Tough week, tough day, and no way to sugar-coat. Long-term rates have broken out the top of five years of all-time-low rates, and only the stock market in free-fall has limited the rate damage.
Mortgage rates today are 4.50% and may wander here temporarily before rising toward 5.00%, soon.
The speed of change in markets now is beyond usual measurement, and more important is a shock to civilians. Freddie Mac has surveyed mortgage rates weekly for almost 50 years, and its reports get top billing by the media. The survey weakness: Freddie collects data early each week and releases on Thursdays — yesterday’s finding of “4.22%” is a Jurassic Park classic, obsolete by a quarter-percent.
Not only the speed of change, but a complete foundational reversal from the mental conditioning of the last fifteen years. It has been almost that long since the Fed embarked on a tightening cycle, also that long since market professionals worried that the Fed was too slow, too late, and catching-up would cause a recession.
Early this morning two otherwise fine reporters on a national cable channel (nameless to protect their children) exchanged puzzlement: “The job data today is terrific… so why is the stock market down so far?”
If they are confused, consider the public. If you are aged 35 years, you have no adult experience with what is at hand, and coming.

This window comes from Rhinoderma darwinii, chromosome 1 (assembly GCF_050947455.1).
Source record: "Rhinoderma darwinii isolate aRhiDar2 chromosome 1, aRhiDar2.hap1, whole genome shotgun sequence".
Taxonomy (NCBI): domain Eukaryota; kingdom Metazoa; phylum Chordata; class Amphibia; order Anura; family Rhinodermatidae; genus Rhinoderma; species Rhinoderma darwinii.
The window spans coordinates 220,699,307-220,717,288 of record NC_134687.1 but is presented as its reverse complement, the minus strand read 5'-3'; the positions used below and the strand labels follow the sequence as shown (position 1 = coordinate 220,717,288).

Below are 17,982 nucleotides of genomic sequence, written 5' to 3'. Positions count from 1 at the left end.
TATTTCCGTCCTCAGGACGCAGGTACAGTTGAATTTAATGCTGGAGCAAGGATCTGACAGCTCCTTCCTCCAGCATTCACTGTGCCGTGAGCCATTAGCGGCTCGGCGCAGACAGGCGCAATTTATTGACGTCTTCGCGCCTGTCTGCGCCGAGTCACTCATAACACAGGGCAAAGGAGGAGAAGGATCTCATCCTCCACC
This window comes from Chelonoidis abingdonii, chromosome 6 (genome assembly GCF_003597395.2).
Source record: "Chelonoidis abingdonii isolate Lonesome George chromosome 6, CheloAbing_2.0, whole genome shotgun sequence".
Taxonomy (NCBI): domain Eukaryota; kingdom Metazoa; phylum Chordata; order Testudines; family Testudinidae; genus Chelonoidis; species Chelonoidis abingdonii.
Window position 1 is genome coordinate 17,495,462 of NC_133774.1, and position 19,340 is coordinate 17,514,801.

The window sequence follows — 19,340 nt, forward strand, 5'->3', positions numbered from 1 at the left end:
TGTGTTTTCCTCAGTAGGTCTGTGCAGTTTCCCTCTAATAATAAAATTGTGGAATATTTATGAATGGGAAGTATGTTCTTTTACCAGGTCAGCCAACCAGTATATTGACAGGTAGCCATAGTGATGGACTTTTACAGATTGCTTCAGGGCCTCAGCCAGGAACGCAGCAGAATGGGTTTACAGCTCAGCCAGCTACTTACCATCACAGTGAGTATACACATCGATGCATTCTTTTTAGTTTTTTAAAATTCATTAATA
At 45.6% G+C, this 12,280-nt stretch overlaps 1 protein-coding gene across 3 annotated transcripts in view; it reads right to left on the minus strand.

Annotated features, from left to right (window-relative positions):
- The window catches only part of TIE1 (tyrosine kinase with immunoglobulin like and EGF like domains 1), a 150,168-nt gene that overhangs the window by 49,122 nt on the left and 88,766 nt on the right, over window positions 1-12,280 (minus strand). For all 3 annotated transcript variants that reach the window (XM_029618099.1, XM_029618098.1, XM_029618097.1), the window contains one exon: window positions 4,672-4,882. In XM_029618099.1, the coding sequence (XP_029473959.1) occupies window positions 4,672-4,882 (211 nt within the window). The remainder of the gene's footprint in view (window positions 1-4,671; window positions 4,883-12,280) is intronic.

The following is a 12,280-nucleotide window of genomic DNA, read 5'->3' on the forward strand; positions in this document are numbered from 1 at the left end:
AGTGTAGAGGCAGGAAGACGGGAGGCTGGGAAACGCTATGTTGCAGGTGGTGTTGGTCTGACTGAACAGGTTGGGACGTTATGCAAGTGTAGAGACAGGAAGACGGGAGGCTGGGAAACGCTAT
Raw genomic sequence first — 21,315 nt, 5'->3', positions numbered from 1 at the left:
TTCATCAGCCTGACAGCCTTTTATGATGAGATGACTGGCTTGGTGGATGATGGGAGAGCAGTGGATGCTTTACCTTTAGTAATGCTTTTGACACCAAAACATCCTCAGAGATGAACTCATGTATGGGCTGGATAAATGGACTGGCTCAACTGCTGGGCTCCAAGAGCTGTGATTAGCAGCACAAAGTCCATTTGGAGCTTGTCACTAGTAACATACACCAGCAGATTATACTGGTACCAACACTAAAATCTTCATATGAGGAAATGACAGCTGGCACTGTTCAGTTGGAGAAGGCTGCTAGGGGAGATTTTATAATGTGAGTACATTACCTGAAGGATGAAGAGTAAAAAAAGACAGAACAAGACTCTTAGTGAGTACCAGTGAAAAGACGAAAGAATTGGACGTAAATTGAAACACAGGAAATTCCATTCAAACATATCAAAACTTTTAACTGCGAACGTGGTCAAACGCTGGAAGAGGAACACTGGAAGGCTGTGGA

Today’s employment report was a blowout. Not just the 200,000 jobs added, but hourly wages rising from 2.5% year-over-year to 3%, and the upward gear-shift over a 60-day span coincident with the tax cut. The Fed let rates stay so low for so long despite solid economic growth and unemployment falling to 4% because wages were suppressed and so has been inflation. If wages are out of the box, the Fed cannot wait for inflation to follow.
In the ancient vocabulary, a “soft landing” is the objective of every Fed. That is, as an economic recovery matures to extend it by raising rates gradually, simultaneously inhibiting inflation while not over-doing the rate hikes. But, we never land softly; extended recoveries are a matter of accident. The Fed is always forced to choose between inflation-fighting and growth. Yesterday’s soft-landing prayers were based on job growth slowing to 100,000 monthly, roughly the growth rate of the work force, before a wage spiral begins among employers competing for scarce workers. Today, odds are not so good.
Will a ker-plunking stock market stop the Fed? New Chair Jay Powell one year ago gave us a line which one day may rank with McChesney Martin’s wisecrack about the punch bowl: “It is not the Fed’s job to stop people from losing money.”
Adding to the Fed’s normal trouble with cyclical surprises like an accelerating job market is the absolute idiocy of a big tax cut at the mature end of a recovery. Nothing partisan: Democratic administrations have done the same.
Aside from unwanted economic stimulus, there’s the deficit issue. Fiscal deficits were justified to get us out of the Great Recession, or any recession. But now, weighing on markets and the Fed, our 2018 deficit will roughly double to $1 trillion as far as the eye can see, and just out of view the explosion in entitlement spending.